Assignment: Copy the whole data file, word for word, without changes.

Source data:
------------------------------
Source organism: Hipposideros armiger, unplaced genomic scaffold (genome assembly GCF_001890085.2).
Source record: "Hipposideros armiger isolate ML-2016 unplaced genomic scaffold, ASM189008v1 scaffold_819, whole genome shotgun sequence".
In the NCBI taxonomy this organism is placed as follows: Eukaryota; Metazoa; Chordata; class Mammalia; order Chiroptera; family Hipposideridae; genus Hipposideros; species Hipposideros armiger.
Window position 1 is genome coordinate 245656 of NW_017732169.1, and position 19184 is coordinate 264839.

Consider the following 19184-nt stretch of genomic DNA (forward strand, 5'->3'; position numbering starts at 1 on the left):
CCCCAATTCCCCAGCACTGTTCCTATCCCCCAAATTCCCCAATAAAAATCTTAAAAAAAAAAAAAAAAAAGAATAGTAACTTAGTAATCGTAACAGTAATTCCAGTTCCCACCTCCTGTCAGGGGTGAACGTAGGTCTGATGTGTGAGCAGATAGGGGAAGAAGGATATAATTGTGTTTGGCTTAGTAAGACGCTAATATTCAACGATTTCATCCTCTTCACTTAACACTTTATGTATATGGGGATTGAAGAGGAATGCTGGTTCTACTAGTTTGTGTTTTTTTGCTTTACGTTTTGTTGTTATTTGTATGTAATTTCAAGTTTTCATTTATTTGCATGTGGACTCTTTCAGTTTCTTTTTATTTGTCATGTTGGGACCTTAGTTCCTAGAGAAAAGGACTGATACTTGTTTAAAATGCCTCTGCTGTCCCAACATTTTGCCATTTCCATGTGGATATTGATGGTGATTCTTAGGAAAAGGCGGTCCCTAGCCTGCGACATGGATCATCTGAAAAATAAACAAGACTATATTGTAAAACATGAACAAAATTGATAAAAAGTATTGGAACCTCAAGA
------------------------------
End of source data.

Source organism: Hipposideros armiger, unplaced genomic scaffold (genome assembly GCF_001890085.2).
Source record: "Hipposideros armiger isolate ML-2016 unplaced genomic scaffold, ASM189008v1 scaffold_819, whole genome shotgun sequence".
In the NCBI taxonomy this organism is placed as follows: Eukaryota; Metazoa; Chordata; class Mammalia; order Chiroptera; family Hipposideridae; genus Hipposideros; species Hipposideros armiger.
Window position 1 is genome coordinate 245656 of NW_017732169.1, and position 19184 is coordinate 264839.

Consider the following 19184-nt stretch of genomic DNA (forward strand, 5'->3'; position numbering starts at 1 on the left):
CCCCAATTCCCCAGCACTGTTCCTATCCCCCAAATTCCCCAATAAAAATCTTAAAAAAAAAAAAAAAAAAGAATAGTAACTTAGTAATCGTAACAGTAATTCCAGTTCCCACCTCCTGTCAGGGGTGAACGTAGGTCTGATGTGTGAGCAGATAGGGGAAGAAGGATATAATTGTGTTTGGCTTAGTAAGACGCTAATATTCAACGATTTCATCCTCTTCACTTAACACTTTATGTATATGGGGATTGAAGAGGAATGCTGGTTCTACTAGTTTGTGTTTTTTTGCTTTACGTTTTGTTGTTATTTGTATGTAATTTCAAGTTTTCATTTATTTGCATGTGGACTCTTTCAGTTTCTTTTTATTTGTCATGTTGGGACCTTAGTTCCTAGAGAAAAGGACTGATACTTGTTTAAAATGCCTCTGCTGTCCCAACATTTTGCCATTTCCATGTGGATATTGATGGTGATTCTTAGGAAAAGGCGGTCCCTAGCCTGCGACATGGATCATCTGAAAAATAAACAAGACTATATTGTAAAACATGAACAAAATTGATAAAAAGTATTGGAACCTCAAGA